Date of Award
Doctor of Ministry (DMin)
Congregations of the Evangelical Lutheran Church in America have struggled over the last generation to reach out effectively to new members. This struggle is the byproduct of a changing ministry context leaders are trying to address. By the 1980s, those elements that had fueled the growth of the Lutheran Church the United States throughout the previous century had largely faded. An awareness of these changes and the corresponding decline in membership and contributions has prompted leaders to examine how to reach out more effectively to those outside traditional ethnic and cultural Lutheran enclaves. In order to improve their congregation’s effectiveness, governing board members have traveled down various paths, with limited success. Some have sought greater effectiveness through a better use of secular business practices. Others have looked to turn around their congregation through church transformation. It is the aim of this work to demonstrate that governing board's best approach is to combine clarity about its own purpose and practices with an intentional spiritual formation process. Section One outlines the problem of governing board ineffectiveness. Section Two explores the various solutions proposed, and asserts that while helpful, these solutions are at best only incomplete. Section Three demonstrates the benefit of combining governing board clarity of purpose and practices with intentional spiritual formation, drawing on the examples of congregations both in this country and in Africa. Sections Four and Five describe an artifact leaders can use to better understand this connection between Board function and spiritual formation.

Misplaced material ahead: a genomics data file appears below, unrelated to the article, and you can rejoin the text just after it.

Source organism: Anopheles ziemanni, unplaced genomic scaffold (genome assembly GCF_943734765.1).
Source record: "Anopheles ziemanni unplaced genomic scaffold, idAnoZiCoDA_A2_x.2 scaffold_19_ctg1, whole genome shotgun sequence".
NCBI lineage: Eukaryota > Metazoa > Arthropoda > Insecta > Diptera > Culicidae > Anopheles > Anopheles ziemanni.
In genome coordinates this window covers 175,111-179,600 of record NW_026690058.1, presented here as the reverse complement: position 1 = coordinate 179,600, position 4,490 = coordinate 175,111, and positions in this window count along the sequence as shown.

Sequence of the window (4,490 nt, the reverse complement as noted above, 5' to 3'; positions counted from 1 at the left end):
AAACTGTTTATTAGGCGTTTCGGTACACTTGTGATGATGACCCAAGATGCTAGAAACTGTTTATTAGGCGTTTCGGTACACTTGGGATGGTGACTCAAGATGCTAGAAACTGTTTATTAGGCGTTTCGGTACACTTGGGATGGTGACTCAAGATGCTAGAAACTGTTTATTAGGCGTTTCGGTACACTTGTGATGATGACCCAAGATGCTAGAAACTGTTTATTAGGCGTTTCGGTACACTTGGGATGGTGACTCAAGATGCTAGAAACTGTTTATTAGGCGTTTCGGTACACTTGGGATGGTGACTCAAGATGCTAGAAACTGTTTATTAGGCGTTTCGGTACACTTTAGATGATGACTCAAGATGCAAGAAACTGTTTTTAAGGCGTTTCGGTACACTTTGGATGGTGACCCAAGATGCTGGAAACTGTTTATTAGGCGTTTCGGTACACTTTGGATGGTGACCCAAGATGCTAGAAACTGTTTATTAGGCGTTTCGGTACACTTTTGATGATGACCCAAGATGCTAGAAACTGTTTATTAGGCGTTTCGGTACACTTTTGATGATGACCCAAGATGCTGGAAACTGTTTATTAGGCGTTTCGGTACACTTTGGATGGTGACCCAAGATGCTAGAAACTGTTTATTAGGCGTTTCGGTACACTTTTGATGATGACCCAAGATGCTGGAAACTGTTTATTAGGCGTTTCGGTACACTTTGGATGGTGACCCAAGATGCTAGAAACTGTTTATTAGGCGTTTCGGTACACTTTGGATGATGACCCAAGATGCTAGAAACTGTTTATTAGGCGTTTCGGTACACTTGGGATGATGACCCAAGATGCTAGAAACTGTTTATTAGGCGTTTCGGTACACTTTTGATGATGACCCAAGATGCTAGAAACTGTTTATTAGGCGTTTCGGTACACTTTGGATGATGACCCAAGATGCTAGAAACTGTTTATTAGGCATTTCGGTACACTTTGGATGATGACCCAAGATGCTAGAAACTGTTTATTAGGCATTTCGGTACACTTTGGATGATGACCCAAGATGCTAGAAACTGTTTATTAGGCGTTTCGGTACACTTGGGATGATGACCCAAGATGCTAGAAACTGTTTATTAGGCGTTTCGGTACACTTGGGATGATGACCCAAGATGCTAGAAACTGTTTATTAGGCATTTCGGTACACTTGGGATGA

Schoonover, Allen, "The Role of Spiritual Formation and Ministry Governance in Developing Mission-Oriented Governing Boards" (2013). Doctor of Ministry. 66.